U.S. equities started the week off with declines on Monday amid falling oil prices and abounding uncertainty about the depth or duration of the coronavirus pandemic. All three major averages fell more than 1%. U.S. oil prices fell as much as 41% as the May contract was set to expire on Tuesday. Earnings season was set to continue as investors braced for more bad data about the virus’s impact on corporate profits. Here’s whats happening.
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11:16 am: Stay-at-home stocks leading equities from lows
Stocks benefiting from the stay-at-home trend gained on Monday, helping keep the major averages off their lows. Amazon’s stock rose more than 2% as the e-commerce giant continues to take advantage of Americans’ stocking up on food and household items. Streaming giant Netflix is a winner of the coronavirus shutdown with consumer increasing screen time. Netflix’s stock rose nearly 5%, making its year-to-date gain nearly 40%. Social media stock Facebook rose about 0.5% and AMD rose 3.5%. AMD, which makes chips for video games, is benefiting from the quarantine as more people spend time at home gaming. — Fitzgerald
11:07 am: Stocks pare losses
Stocks cut their losses around 11:00 am ET, with the Dow Jones Industrial Average down about 200 points. The S&P 500 fell 0.5% and the Nasdaq Composite was in the green. — Fitzgerald
10:50 am: Market rally from March lows feels like 2009, strategist says
The S&P 500 has surged more than 25% since hitting a low on March 23. That bounce, according to The Earnings Scout CEO Nick Raich, feels like 2009. “How so? The worst of the S&P 500 downward EPS estimates, in terms of the magnitude of the cuts, occurred in early 2009. When the worst of the cuts were over, stock prices bottomed in March of 2009,” Raich said in a note to clients. To be sure, there is one key difference between then and now, Raich said: “Stock prices became extraordinarily cheap in 2009. They are not in 2020.” —Imbert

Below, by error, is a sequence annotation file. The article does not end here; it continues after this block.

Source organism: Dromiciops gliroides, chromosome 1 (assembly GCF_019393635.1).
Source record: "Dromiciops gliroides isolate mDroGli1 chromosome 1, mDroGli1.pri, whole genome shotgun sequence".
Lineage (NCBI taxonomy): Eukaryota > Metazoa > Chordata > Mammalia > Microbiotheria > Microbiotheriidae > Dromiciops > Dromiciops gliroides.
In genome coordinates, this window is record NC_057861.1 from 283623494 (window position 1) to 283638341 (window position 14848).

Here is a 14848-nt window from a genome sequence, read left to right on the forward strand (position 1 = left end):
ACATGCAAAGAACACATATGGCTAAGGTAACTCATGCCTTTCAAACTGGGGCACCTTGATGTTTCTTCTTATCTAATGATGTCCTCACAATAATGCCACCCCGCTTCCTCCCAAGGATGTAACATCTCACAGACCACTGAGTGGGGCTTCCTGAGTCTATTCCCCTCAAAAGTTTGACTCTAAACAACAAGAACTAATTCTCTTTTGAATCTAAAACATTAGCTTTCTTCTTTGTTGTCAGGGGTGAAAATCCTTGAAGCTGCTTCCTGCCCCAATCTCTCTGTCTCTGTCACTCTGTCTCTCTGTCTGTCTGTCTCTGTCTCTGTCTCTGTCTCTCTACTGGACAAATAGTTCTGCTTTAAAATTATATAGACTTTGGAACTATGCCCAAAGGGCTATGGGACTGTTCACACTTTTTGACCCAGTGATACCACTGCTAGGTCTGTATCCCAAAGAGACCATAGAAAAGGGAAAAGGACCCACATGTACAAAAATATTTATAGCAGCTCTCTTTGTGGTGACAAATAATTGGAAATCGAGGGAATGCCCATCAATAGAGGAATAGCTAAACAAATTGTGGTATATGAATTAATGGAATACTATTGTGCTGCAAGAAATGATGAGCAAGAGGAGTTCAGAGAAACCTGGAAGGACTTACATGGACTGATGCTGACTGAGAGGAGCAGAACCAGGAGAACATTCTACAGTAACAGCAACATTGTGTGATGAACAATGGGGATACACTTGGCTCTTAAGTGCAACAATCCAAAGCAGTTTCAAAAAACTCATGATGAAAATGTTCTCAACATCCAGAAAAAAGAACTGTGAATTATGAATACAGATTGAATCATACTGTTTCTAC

10:34 am: Cramer says Friday’s closing rally was ‘phony’
CNBC’s Jim Cramer said on “Squawk on the Street” that the final hour rally on Friday was “phony” and gave investors and analysts a chance to back away from stocks. “Friday’s market was a phony market, okay? There was 300 points added in the last few minutes,” Cramer said. The Dow rose 705 points, or 2.99%, on Friday, with much of that gain coming in a rally in the final hour of trading.— Pound
10:31 am: Walmart hits new 52-week high
Walmart’s stock hit a 52-week high of $133.38 per share on Monday. Walmart’s stock is up 10% this year as the big box retailer benefits from the stay-at-home trend and an increase in online grocery orders. Walmart’s stock rose slighlly in morning trading on Monday. —Fitzgerald
10:08 am: Analysts downgrade some key stocks, including Disney and Peloton, as the rebound may have gone too far
- BMO downgraded Peloton to underperform from market perform.
- Citi downgraded Boeing to neutral from buy.